Organisations decide to select new Enterprise Software packages for a variety of reasons. Business growth may lead to the need for a more robust solution with wider functionality and the ability to deal with multi-site, multi-country operations. Legacy systems may be regarded as old fashioned and lacking in up to date functionality. Corporate acquisition may lead to the need for systems harmonisation across a group and a new group-wide strategy may be called for resulting in the need for a new system.
Once the decision has been made to proceed, then the shareit for laptop selection process should aim to identify a product that will provide easy to use functionality, efficient business processes, will have management approval, user acceptance and a positive return on investment for shareholders/stakeholders. In today’s challenging economic environment, investment in a new system can help an organisation move ahead of the competition and although the implementation process may prove costly in terms of time and resources, the long term productivity and efficiency gains for the business can be significant.
Package selection is never risk free
Selecting a new Enterprise Software system can be difficult and time-consuming. Due to the large number of Enterprise Software products available in spite of recent vendor consolidation it is not unusual for organisations to select a system that may not completely meet their needs. This may result in a more costly and lengthy implementation and extra post-implementation costs. It is estimated that almost 90% of Enterprise Software implementations run over time and budget, usually due to poor planning and the underestimation of time and resources required for specific tasks such as data migration. Project milestones can be overly ambitious, aimed at satisfying the needs of senior management who will have high, not always realistic expectations. It pays to be cautious and realistic with these goals during the planning phase to avoid the risk of having to explain later why deadlines have not been achieved and the system is not immediately able to provide the expected benefits.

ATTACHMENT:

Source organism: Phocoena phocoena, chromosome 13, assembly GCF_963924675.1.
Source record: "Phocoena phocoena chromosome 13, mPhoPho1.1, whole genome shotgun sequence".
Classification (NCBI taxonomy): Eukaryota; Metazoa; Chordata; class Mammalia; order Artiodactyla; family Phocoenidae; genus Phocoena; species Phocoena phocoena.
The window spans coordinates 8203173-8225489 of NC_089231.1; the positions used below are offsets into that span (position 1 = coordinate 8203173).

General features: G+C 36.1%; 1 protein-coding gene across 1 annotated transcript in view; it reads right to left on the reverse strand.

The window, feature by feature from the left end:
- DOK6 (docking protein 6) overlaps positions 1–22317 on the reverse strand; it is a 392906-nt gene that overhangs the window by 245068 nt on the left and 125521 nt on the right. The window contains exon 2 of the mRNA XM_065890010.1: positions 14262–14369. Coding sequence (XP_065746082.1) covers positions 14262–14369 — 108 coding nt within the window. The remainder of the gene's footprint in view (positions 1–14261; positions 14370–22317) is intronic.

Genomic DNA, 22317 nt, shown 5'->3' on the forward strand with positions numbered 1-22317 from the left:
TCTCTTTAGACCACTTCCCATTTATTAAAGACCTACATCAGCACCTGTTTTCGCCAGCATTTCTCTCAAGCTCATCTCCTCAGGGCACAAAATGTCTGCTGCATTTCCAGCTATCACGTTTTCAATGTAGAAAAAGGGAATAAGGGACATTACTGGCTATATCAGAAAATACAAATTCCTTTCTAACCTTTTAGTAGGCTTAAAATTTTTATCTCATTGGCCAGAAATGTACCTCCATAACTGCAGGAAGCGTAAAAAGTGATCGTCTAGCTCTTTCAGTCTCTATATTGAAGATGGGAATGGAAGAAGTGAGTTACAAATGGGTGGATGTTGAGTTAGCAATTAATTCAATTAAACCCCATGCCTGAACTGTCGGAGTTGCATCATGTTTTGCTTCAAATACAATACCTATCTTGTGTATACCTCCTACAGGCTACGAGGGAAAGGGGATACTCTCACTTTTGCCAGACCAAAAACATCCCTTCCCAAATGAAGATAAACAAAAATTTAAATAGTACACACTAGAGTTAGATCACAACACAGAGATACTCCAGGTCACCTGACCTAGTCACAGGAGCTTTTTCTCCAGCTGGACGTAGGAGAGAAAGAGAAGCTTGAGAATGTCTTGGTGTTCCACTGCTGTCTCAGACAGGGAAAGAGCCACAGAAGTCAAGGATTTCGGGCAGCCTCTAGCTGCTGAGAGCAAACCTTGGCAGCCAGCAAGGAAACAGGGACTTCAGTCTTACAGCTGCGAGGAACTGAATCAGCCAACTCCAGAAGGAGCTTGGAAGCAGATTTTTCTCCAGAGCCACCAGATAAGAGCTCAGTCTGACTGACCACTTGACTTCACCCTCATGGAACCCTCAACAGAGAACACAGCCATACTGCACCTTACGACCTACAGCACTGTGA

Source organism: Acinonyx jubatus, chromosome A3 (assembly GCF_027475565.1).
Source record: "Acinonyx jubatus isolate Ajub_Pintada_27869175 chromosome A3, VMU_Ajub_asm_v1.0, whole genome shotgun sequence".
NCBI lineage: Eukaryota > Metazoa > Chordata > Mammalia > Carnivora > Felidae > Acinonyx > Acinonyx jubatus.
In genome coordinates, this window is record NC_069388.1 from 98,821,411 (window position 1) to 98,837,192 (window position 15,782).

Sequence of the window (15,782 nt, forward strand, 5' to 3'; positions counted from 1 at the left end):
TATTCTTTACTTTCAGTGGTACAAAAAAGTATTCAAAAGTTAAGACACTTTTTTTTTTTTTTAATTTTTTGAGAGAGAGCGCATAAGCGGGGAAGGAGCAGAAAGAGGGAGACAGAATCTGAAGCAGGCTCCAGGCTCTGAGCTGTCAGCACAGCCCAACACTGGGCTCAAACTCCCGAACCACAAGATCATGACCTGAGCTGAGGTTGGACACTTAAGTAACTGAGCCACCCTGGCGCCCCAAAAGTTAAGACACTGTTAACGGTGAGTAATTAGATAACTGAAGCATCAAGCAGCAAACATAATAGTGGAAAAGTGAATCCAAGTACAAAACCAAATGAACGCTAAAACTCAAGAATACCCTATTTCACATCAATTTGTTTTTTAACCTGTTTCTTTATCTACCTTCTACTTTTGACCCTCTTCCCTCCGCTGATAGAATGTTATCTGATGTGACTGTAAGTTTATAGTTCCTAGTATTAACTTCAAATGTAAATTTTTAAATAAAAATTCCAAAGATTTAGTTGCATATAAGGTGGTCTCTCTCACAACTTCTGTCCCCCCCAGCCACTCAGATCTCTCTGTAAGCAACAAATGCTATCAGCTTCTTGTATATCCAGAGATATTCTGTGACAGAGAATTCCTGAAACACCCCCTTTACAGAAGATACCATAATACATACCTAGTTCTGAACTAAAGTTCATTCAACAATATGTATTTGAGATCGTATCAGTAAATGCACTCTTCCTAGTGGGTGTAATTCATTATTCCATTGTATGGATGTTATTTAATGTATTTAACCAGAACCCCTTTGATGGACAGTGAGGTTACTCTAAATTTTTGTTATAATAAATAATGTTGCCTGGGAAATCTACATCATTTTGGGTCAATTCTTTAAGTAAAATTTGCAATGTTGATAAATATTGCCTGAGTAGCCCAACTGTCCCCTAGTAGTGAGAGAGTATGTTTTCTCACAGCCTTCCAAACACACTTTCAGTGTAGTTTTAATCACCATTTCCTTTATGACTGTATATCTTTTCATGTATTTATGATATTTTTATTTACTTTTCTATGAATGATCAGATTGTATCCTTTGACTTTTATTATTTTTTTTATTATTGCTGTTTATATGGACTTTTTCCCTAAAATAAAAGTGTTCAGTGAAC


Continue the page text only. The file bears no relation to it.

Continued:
Software deployment projects have great potential for error but once the process has been started it is advisable to allow them to run their course despite any problems encountered. It is not uncommon during a selection process for senior management to delay decision-making or the implementation, as during the process it will quickly become evident how much time will be required and how much the project will cost. This may make senior staff reluctant to proceed even if a clear business case has been established. Cost-benefit analysis can be carried out during the decision making process to establish the savings to be gained from the new system and the longer a deployment is delayed the greater the loss to the business in terms of the savings which would be made by using the new system.
With the right team in place and the correct deployment strategy, the organisation can ensure they make the correct choice for long term business and user benefit and ensure that the new system is implemented efficiently, on time and to budget. Selecting the right software is the first step in a lengthy process and will help prevent implementation problems, surprise costs and should mean that teething problems are reduced once the system is operational and should lead to high levels of user satisfaction.
The following 10 step guide outlines the process required to successfully select a new system and if followed will ensure the organisation selects the Enterprise Software product they need to meet their specific business requirements.
1. The selection team
First-class project management is the key to success for any major Enterprise Software change project and the participation of experienced, appropriately qualified change consultants with he appropriate mix of technical and soft skills and ability to work effectively with users and the business is a pre-requisite. A team should be assembled to conduct the project once the business case has been established and the decision made to select a new system.
The selection team should be familiar with the process including gathering user requirements, identifying potential vendors, liaising with vendors, attending product demonstrations and obtaining customer references. The team should include an influential sponsor from the organisation’s executive management team who will ideally report directly to the CEO and will have support from fellow Senior Directors and other top managers in the affected business areas.